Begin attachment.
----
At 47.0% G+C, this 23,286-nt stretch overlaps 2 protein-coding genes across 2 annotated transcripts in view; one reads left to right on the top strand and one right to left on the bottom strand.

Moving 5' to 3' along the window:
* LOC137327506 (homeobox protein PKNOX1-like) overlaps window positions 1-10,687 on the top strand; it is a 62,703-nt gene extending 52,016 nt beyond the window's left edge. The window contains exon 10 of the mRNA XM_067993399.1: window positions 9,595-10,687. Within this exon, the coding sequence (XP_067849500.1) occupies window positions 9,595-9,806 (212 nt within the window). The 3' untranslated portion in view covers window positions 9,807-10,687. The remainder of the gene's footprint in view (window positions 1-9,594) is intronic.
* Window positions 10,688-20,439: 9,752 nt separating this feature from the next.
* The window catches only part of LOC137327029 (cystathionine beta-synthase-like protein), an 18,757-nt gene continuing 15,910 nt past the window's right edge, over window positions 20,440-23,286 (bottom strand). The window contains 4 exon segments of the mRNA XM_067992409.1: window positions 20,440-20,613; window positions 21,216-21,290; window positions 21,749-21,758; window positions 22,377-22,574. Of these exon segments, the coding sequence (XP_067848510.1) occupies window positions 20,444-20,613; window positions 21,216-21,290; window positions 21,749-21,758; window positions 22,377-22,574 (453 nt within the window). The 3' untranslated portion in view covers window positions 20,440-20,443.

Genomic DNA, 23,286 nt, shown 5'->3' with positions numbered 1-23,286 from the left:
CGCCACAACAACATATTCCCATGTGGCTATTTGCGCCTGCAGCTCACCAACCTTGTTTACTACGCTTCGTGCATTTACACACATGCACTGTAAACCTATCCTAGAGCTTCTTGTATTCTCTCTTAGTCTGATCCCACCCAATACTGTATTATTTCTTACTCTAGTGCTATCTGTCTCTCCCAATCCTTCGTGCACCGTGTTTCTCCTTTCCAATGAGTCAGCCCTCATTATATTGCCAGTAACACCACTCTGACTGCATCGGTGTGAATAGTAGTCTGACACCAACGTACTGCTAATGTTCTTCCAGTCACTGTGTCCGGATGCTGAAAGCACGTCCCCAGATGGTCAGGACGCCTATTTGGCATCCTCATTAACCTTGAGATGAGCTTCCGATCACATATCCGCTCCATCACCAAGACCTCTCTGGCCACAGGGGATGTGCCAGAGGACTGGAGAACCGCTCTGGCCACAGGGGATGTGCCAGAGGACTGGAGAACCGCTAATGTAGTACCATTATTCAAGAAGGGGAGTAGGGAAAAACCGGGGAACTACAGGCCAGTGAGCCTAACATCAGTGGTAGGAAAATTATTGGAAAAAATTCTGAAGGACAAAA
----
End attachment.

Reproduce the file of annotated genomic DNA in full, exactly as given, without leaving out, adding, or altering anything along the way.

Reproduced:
At 47.0% G+C, this 23,286-nt stretch overlaps 2 protein-coding genes across 2 annotated transcripts in view; one reads left to right on the top strand and one right to left on the bottom strand.

Moving 5' to 3' along the window:
* LOC137327506 (homeobox protein PKNOX1-like) overlaps window positions 1-10,687 on the top strand; it is a 62,703-nt gene extending 52,016 nt beyond the window's left edge. The window contains exon 10 of the mRNA XM_067993399.1: window positions 9,595-10,687. Within this exon, the coding sequence (XP_067849500.1) occupies window positions 9,595-9,806 (212 nt within the window). The 3' untranslated portion in view covers window positions 9,807-10,687. The remainder of the gene's footprint in view (window positions 1-9,594) is intronic.
* Window positions 10,688-20,439: 9,752 nt separating this feature from the next.
* The window catches only part of LOC137327029 (cystathionine beta-synthase-like protein), an 18,757-nt gene continuing 15,910 nt past the window's right edge, over window positions 20,440-23,286 (bottom strand). The window contains 4 exon segments of the mRNA XM_067992409.1: window positions 20,440-20,613; window positions 21,216-21,290; window positions 21,749-21,758; window positions 22,377-22,574. Of these exon segments, the coding sequence (XP_067848510.1) occupies window positions 20,444-20,613; window positions 21,216-21,290; window positions 21,749-21,758; window positions 22,377-22,574 (453 nt within the window). The 3' untranslated portion in view covers window positions 20,440-20,443.

Genomic DNA, 23,286 nt, shown 5'->3' with positions numbered 1-23,286 from the left:
CGCCACAACAACATATTCCCATGTGGCTATTTGCGCCTGCAGCTCACCAACCTTGTTTACTACGCTTCGTGCATTTACACACATGCACTGTAAACCTATCCTAGAGCTTCTTGTATTCTCTCTTAGTCTGATCCCACCCAATACTGTATTATTTCTTACTCTAGTGCTATCTGTCTCTCCCAATCCTTCGTGCACCGTGTTTCTCCTTTCCAATGAGTCAGCCCTCATTATATTGCCAGTAACACCACTCTGACTGCATCGGTGTGAATAGTAGTCTGACACCAACGTACTGCTAATGTTCTTCCAGTCACTGTGTCCGGATGCTGAAAGCACGTCCCCAGATGGTCAGGACGCCTATTTGGCATCCTCATTAACCTTGAGATGAGCTTCCGATCACATATCCGCTCCATCACCAAGACCTCTCTGGCCACAGGGGATGTGCCAGAGGACTGGAGAACCGCTCTGGCCACAGGGGATGTGCCAGAGGACTGGAGAACCGCTAATGTAGTACCATTATTCAAGAAGGGGAGTAGGGAAAAACCGGGGAACTACAGGCCAGTGAGCCTAACATCAGTGGTAGGAAAATTATTGGAAAAAATTCTGAAGGACAAAA